I wasn’t going to write about the fountain.

Even though I can see it from the window by my desk, surrounded by barricades and filled with workers, seemingly forever in a state of disrepair, I wasn’t going to write about the fountain in the north plaza of the Hennepin County Government Center. Repair of the fountain has been delayed, again, by uncommon amounts of rain.

The fountain, so often bereft of the water that makes it a fountain, has been criticized almost since the day it was unveiled in 1974, the creation of architect John Carl Warnecke, of San Francisco, where they do not have winters like we do in Minnesota and where they do have fountains that work. Writing a blurb about the fountain being repaired or rehabbed is nearly a rite of passage for city reporters and a staple of one previous columnist, so I vowed to never write about the fountain.

Then I saw that Randy Johnson was retiring after 38 years as a county commissioner. Johnson has been a reliable critic of the north plaza, which he once compared to “an architectural movement of the Soviets meeting East Germany.” In May of 1995, Johnson told former columnist Doug Grow that we needed fountains like they have in Barcelona. Fountains that spout and bubble and splash. Joyous, European fountains.

So I reminded Johnson of what he said in 1995: “With this fountain, you always keep saying, ‘this time it’s really going to be fixed.’ ”

I can’t help but think this recent rehabbing of the fountain is, in a way, a nod to Johnson’s steadfast and diligent work on the commission, and his disdain for the fountain. During decades as a commissioner, Johnson has accomplished many things: He advocated for the Hiawatha light-rail line, led a bipartisan commission on welfare reform, consolidated library systems and doggedly pushed the ordinance that prohibited smoking in bars and restaurants in the county.

But no Barcelona fountains.

“It really does look like something from East Berlin,” Johnson said during a chat in his office, now filled with boxes of Hennepin County history that he’s packing up and hauling to a storage unit (his wife won’t let him bring his files home). “They put the waterfall over the room where we had our mainframe computers. Not a good design.”

Next year, the plaza will be better. More greenery, more tables and chairs, more people-friendly. Johnson can live with it.

I also wanted to visit with Johnson because he represents what appears to be a dying (or retiring) breed: the sane, rational politician. He grew up near Cedar-Riverside in a family of faithful Democrats, later ran as a Republican and more recently has identified as independent. He serves on a commission that has three liberals and three conservatives, he says, with Johnson in the middle.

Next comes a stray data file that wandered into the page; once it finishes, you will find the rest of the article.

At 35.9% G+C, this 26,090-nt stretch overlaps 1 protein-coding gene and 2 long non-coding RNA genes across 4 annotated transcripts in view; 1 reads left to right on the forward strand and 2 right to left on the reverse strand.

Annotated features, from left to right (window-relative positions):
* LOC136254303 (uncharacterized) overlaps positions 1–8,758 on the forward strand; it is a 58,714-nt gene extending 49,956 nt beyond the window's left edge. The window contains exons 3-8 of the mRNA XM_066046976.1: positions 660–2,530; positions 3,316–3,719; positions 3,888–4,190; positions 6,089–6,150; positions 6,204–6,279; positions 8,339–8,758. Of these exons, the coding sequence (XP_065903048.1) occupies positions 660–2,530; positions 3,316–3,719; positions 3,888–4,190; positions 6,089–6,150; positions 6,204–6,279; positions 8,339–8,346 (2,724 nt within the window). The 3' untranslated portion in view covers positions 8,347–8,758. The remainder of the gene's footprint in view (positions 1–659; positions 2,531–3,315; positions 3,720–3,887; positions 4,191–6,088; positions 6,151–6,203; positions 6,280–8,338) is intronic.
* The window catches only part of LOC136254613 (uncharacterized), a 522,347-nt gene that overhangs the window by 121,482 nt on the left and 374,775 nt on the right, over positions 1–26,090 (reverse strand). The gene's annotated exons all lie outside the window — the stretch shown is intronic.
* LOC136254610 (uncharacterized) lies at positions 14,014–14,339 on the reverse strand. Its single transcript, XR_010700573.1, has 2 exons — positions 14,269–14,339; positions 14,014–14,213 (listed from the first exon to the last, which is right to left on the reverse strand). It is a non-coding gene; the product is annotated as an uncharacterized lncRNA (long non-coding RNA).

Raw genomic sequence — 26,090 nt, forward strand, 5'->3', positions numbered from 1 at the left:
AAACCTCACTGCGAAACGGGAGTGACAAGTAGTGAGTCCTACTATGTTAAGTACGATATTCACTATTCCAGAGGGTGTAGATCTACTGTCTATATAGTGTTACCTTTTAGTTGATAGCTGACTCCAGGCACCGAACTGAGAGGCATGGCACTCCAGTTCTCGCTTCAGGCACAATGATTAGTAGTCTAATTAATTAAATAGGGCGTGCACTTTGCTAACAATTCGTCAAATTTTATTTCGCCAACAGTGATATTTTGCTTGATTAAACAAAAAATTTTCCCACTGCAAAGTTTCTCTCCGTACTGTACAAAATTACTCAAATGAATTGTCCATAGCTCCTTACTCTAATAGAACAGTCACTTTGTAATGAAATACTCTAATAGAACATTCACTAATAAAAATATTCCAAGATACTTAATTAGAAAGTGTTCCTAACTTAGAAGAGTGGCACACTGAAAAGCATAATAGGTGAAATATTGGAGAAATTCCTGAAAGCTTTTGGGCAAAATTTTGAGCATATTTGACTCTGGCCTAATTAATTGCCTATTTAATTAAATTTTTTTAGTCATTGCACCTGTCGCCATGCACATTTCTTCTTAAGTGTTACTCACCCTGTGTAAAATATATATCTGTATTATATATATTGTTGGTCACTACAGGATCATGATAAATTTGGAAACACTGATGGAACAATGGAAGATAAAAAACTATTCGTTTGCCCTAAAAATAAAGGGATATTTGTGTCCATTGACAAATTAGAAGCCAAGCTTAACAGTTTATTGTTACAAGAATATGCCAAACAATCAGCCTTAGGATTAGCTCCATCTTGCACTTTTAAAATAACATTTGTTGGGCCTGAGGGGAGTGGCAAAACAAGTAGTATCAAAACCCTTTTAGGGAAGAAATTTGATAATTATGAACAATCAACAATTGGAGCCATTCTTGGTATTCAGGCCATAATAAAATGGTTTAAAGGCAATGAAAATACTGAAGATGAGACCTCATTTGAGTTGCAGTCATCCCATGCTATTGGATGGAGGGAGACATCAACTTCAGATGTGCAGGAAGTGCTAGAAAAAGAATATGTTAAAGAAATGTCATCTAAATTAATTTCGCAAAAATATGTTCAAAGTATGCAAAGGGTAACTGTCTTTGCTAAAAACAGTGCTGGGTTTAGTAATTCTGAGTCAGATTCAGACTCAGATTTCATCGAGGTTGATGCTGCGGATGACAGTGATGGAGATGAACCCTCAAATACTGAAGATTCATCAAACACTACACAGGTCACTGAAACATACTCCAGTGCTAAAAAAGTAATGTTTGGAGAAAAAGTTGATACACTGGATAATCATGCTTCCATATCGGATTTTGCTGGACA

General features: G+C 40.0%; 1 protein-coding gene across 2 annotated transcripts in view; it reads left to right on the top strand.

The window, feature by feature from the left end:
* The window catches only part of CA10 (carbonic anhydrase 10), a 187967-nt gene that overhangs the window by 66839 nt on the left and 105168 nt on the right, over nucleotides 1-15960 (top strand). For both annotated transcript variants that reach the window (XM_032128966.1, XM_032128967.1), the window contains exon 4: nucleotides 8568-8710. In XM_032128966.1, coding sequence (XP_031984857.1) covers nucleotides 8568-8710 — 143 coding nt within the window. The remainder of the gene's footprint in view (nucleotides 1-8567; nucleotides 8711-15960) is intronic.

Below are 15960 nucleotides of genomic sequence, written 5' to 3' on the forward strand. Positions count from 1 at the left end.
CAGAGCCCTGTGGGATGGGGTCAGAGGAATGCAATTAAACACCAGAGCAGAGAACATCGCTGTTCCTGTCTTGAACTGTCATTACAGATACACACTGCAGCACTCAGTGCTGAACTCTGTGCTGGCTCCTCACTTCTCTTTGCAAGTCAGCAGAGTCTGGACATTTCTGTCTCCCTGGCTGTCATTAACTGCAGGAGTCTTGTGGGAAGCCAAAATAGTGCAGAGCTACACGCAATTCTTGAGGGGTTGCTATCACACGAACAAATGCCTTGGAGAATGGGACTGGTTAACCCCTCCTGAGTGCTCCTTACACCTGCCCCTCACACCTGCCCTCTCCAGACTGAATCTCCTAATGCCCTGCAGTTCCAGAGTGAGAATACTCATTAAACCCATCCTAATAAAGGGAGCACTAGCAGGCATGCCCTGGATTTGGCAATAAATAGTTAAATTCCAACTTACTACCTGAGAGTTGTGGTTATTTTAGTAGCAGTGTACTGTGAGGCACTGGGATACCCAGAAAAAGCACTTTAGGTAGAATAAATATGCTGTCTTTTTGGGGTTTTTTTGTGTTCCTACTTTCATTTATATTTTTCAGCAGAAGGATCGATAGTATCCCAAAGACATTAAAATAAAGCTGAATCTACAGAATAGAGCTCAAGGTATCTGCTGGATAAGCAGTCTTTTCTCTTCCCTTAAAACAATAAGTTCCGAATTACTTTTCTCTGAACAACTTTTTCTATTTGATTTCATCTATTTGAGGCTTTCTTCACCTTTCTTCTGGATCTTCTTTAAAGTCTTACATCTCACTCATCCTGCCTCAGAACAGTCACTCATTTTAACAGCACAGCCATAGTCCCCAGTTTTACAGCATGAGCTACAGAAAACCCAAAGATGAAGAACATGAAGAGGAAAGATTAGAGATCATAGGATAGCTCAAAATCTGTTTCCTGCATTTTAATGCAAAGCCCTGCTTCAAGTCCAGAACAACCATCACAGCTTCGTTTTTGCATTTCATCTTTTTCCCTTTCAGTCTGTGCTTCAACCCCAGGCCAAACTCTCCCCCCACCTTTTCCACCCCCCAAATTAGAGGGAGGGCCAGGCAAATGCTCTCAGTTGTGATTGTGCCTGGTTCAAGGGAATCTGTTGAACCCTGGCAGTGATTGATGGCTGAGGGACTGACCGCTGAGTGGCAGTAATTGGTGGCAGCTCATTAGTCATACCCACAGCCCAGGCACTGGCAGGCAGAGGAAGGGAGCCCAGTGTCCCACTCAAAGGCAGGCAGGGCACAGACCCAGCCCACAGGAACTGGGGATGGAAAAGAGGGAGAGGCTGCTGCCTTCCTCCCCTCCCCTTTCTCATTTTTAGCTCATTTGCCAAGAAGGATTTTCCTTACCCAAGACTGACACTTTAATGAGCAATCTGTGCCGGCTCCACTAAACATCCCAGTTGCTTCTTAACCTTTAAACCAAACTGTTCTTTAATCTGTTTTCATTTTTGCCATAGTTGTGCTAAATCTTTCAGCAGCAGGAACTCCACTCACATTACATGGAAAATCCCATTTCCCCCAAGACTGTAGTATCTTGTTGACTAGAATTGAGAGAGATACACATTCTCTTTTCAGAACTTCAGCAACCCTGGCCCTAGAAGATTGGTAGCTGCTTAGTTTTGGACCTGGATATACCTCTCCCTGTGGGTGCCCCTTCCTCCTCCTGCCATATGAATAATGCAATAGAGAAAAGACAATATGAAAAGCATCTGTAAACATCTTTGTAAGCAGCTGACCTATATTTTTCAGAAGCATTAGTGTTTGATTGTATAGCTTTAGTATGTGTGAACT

“We all get along,” Johnson said. “We don’t have many partisan votes here, what we do is too important. We don’t just pontificate and hit the red buttons and the green buttons. The biggest differences we have is that when we plow snow the Republicans start on the right side of the road and the Democrats start on the left. The level of debate at the presidential level is extremely disappointing.”

A small sign on Johnson’s desk is fitting for this election season: “Never underestimate the power of stupid people in large groups.”

Johnson counts many friends from both parties. He was looking forward to meeting former U.S. Sen. Dave Durenberger soon, and says he’s probably one of the few non-DFLers to be on the contribution list of giant DFL fundraiser Sam Kaplan. He even voted for the far left Phyllis Kahn because she was for the smoking ban, and Johnson considers himself “an obnoxious militant anti-smoker.”

Johnson was the deciding vote on the Twins stadium and proud of it, though he didn’t set foot in it until one of the last games of this year, when he threw out the first pitch.

“Let’s just say the scouts aren’t ringing my phone off the hook to recruit me,” Johnson said of his effort.

When Johnson took office, he could see the Mississippi River, he could see Lake of the Isles and on clear days, almost all the way to Lake Minnetonka. Now his window is crowded with skyscrapers, something he says indicates a vibrant community. “I don’t believe you can have thriving suburbs with a dead center,” said Johnson, who lives in Bloomington.

When he retires, Johnson will travel, probably to Vancouver to see family and some beautiful, working fountains. His granddaughter wants him to move in with her family, but “I still plan on living here,” Johnson said. “We have Orchestra Hall, farmers markets, we’re bike friendly.”

In 59 days Johnson will be gone. (He’s got an app on his phone that counts down the time, by seconds.) And the fountain will, supposedly, be working, just in time to shut it down for the winter. Officials say it should be good for 30 more years.

“I won’t miss the 7 a.m. meetings, and I won’t miss fixing the north plaza,” Johnson said. “This time, this time, this time, we will really get the fountain fixed.”

 

Follow Jon on Twitter: @jontevlin